The Value of an LL.M. Revisited
There have been a few articles published recently about the value of an LL.M.
An interesting National Law Journal piece by Karen Sloan has examined the LL.M. as a credential with hard-to-measure value.
Above The Law's Elie Mystal argues it is rather a case of nobody bothering to measure the impact of LL.M. on graduates' employment or salary. And this lack of clear measurement, Mystal suggests, is a situation that law schools seem satisfied with.
The Wall Street Journal Law Blog also picked up the issue here.
The original NLJ article focuses on how the LL.M. affects a lawyers' resume in the United States. This is a very important point to examine. But it's also important to consider why many foreign lawyers pursue an LL.M. in the US (or the UK, Canada, Australia, for that matter). Sure, some foreign lawyers will look for jobs in the United States when they finish the LL.M. Only few will find them.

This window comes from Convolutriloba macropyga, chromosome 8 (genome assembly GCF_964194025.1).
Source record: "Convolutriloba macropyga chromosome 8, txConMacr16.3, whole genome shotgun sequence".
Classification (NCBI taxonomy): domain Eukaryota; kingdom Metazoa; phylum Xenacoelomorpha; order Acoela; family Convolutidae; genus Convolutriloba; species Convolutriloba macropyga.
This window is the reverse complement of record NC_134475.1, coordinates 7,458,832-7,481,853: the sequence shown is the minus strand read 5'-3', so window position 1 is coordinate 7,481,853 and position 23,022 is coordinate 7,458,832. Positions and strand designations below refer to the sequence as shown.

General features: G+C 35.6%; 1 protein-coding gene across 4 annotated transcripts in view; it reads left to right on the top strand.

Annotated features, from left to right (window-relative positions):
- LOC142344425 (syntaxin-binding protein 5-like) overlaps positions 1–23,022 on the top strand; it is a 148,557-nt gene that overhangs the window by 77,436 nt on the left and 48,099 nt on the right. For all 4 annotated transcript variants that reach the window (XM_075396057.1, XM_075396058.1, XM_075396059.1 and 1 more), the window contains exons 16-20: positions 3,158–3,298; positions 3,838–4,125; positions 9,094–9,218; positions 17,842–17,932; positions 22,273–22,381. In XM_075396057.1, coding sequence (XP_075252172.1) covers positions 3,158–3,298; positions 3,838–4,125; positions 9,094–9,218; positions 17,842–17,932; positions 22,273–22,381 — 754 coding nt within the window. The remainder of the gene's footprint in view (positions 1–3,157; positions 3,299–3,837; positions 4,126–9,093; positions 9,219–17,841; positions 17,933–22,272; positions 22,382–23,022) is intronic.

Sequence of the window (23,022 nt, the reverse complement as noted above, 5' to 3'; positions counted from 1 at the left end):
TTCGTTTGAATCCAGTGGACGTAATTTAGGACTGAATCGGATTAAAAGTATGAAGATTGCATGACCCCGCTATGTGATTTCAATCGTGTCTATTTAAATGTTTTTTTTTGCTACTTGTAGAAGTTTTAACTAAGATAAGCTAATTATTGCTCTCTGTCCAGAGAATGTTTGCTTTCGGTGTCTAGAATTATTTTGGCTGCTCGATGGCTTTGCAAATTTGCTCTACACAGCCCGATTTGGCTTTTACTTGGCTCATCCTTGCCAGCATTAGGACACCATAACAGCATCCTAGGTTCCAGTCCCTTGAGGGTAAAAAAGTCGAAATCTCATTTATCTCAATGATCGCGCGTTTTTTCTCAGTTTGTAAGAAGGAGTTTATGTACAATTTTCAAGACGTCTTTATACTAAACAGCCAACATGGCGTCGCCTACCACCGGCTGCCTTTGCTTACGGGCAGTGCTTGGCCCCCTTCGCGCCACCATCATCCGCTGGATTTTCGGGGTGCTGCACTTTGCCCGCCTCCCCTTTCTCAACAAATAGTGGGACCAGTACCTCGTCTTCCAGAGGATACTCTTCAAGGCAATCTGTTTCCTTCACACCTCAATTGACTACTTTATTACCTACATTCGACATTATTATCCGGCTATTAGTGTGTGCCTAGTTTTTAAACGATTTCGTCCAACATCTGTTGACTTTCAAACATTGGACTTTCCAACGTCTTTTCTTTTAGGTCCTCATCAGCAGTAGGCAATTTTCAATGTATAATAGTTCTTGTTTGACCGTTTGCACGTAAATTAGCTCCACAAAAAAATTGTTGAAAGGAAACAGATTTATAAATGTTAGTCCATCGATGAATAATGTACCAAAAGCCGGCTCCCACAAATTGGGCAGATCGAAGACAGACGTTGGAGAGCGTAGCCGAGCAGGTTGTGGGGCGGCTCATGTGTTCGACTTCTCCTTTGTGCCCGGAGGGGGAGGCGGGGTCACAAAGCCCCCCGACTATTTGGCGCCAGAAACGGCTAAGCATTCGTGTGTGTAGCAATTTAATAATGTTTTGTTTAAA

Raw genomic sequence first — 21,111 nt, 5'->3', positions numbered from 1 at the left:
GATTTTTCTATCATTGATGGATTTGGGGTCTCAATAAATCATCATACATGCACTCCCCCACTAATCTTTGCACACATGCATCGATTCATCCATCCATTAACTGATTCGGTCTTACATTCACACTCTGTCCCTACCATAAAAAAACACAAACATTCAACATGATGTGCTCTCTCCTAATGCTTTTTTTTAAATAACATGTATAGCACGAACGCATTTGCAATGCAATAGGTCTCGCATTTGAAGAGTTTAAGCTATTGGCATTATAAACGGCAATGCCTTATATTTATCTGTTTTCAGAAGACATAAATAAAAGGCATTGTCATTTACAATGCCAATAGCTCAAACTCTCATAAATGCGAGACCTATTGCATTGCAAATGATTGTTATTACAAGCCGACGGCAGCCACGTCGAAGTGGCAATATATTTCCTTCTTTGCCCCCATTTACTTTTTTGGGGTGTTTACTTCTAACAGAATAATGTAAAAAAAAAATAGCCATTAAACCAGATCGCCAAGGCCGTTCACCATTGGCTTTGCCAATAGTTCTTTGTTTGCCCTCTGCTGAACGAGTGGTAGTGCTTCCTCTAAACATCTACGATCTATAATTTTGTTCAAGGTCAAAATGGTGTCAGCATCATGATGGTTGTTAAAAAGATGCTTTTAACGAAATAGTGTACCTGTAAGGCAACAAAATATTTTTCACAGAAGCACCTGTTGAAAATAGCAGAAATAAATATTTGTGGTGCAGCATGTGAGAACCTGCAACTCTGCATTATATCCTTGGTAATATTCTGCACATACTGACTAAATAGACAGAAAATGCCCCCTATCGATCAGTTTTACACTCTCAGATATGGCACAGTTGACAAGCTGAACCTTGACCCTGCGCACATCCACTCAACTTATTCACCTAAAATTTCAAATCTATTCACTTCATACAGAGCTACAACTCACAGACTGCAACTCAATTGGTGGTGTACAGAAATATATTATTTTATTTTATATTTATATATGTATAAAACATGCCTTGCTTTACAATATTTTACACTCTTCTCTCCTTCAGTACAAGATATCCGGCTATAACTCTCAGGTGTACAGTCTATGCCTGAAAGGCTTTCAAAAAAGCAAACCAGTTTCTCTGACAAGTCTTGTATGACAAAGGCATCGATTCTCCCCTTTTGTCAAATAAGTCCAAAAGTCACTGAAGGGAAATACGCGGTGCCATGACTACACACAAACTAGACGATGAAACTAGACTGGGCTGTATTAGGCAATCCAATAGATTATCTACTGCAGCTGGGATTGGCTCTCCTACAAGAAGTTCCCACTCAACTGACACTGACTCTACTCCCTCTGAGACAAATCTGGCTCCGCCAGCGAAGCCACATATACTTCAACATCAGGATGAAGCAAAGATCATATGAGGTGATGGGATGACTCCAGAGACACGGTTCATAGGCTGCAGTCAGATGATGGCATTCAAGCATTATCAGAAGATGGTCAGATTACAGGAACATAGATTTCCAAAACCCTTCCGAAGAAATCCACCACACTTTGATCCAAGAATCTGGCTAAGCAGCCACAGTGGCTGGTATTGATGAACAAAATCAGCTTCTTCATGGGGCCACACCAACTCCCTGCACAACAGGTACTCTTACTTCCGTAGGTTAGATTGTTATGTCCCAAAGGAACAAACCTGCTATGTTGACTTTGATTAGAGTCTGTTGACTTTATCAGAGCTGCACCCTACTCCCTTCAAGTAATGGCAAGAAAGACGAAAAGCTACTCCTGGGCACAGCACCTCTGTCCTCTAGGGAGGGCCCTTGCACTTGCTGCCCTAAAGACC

But many foreign lawyers have no intention of staying beyond the LL.M. For a lot of these folks, the value of an LL.M. is more about sharpening/proving legal English skills, acquiring international experience, punctuating their resume with a prestigious law school, passing a US bar exam, and - in some cases - getting deeper into a specialization. These are all factors that can boost a lawyer's resume when he or she returns home to Germany, Spain, China, Brazil, or wherever.
We will be publishing some more on this shortly. Stay tuned.
What do you think?
Leave a Comment
If you are already an LLM GUIDE member, please login.